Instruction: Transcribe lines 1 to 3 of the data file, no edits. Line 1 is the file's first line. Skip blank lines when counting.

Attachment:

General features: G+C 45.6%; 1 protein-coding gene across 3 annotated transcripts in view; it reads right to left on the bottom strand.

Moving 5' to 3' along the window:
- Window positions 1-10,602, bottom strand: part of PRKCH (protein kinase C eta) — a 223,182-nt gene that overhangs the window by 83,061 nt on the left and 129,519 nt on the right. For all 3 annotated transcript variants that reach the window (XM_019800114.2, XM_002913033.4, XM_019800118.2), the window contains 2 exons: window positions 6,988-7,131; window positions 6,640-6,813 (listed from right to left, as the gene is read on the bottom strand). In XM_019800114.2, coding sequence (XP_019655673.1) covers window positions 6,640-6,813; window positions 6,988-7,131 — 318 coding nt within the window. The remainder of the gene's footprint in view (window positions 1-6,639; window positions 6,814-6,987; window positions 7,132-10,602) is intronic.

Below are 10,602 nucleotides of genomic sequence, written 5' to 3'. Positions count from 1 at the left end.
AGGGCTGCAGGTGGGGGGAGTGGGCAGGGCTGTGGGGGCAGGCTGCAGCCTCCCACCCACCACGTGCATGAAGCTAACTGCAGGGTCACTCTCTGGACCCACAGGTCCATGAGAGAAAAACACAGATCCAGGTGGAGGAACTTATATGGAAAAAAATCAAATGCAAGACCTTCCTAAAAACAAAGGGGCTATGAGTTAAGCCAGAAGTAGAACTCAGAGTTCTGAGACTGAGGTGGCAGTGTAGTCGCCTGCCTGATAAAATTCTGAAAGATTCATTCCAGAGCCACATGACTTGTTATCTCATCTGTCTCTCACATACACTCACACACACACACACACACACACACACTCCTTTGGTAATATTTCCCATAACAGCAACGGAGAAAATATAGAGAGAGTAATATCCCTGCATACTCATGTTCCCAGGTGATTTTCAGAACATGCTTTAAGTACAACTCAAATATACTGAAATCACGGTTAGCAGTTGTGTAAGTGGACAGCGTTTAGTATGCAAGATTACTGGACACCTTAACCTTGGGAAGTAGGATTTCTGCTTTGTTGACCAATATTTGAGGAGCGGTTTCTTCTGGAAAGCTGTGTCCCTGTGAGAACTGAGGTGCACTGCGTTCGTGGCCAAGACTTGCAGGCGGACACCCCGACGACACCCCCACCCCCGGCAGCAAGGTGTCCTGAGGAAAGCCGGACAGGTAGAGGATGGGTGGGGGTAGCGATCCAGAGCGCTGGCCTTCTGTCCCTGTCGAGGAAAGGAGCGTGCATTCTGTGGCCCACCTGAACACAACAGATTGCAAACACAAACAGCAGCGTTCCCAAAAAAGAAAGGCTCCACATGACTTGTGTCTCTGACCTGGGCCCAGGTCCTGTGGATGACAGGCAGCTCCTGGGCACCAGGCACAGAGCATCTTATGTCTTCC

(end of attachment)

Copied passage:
General features: G+C 45.6%; 1 protein-coding gene across 3 annotated transcripts in view; it reads right to left on the bottom strand.

Moving 5' to 3' along the window:
- Window positions 1-10,602, bottom strand: part of PRKCH (protein kinase C eta) — a 223,182-nt gene that overhangs the window by 83,061 nt on the left and 129,519 nt on the right. For all 3 annotated transcript variants that reach the window (XM_019800114.2, XM_002913033.4, XM_019800118.2), the window contains 2 exons: window positions 6,988-7,131; window positions 6,640-6,813 (listed from right to left, as the gene is read on the bottom strand). In XM_019800114.2, coding sequence (XP_019655673.1) covers window positions 6,640-6,813; window positions 6,988-7,131 — 318 coding nt within the window. The remainder of the gene's footprint in view (window positions 1-6,639; window positions 6,814-6,987; window positions 7,132-10,602) is intronic.